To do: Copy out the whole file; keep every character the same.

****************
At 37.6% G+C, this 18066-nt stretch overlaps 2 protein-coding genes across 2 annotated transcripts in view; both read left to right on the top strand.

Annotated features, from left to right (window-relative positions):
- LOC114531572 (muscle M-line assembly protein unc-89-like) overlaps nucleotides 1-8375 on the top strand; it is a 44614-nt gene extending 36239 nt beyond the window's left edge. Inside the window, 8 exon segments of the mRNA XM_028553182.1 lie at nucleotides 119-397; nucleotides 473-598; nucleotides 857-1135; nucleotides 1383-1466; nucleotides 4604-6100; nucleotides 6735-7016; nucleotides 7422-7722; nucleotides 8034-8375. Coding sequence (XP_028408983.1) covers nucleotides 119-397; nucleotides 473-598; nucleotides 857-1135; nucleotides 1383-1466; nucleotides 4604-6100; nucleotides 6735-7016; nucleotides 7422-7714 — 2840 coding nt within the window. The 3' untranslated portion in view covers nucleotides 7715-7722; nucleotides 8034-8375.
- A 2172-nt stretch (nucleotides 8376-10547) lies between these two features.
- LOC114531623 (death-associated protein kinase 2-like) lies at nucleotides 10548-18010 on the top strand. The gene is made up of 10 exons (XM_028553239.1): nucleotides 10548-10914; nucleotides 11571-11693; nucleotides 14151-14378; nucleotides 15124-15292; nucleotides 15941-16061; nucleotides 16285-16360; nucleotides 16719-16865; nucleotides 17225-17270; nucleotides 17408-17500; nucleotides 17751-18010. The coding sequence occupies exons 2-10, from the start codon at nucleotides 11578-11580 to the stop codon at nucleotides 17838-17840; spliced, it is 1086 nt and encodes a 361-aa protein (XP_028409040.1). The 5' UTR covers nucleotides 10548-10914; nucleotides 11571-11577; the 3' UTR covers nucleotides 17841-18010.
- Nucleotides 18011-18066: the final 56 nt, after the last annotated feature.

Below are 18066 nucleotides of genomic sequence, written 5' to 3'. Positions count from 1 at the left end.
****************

At 37.6% G+C, this 18066-nt stretch overlaps 2 protein-coding genes across 2 annotated transcripts in view; both read left to right on the top strand.

Annotated features, from left to right (window-relative positions):
- LOC114531572 (muscle M-line assembly protein unc-89-like) overlaps nucleotides 1-8375 on the top strand; it is a 44614-nt gene extending 36239 nt beyond the window's left edge. Inside the window, 8 exon segments of the mRNA XM_028553182.1 lie at nucleotides 119-397; nucleotides 473-598; nucleotides 857-1135; nucleotides 1383-1466; nucleotides 4604-6100; nucleotides 6735-7016; nucleotides 7422-7722; nucleotides 8034-8375. Coding sequence (XP_028408983.1) covers nucleotides 119-397; nucleotides 473-598; nucleotides 857-1135; nucleotides 1383-1466; nucleotides 4604-6100; nucleotides 6735-7016; nucleotides 7422-7714 — 2840 coding nt within the window. The 3' untranslated portion in view covers nucleotides 7715-7722; nucleotides 8034-8375.
- A 2172-nt stretch (nucleotides 8376-10547) lies between these two features.
- LOC114531623 (death-associated protein kinase 2-like) lies at nucleotides 10548-18010 on the top strand. The gene is made up of 10 exons (XM_028553239.1): nucleotides 10548-10914; nucleotides 11571-11693; nucleotides 14151-14378; nucleotides 15124-15292; nucleotides 15941-16061; nucleotides 16285-16360; nucleotides 16719-16865; nucleotides 17225-17270; nucleotides 17408-17500; nucleotides 17751-18010. The coding sequence occupies exons 2-10, from the start codon at nucleotides 11578-11580 to the stop codon at nucleotides 17838-17840; spliced, it is 1086 nt and encodes a 361-aa protein (XP_028409040.1). The 5' UTR covers nucleotides 10548-10914; nucleotides 11571-11577; the 3' UTR covers nucleotides 17841-18010.
- Nucleotides 18011-18066: the final 56 nt, after the last annotated feature.

Below are 18066 nucleotides of genomic sequence, written 5' to 3'. Positions count from 1 at the left end.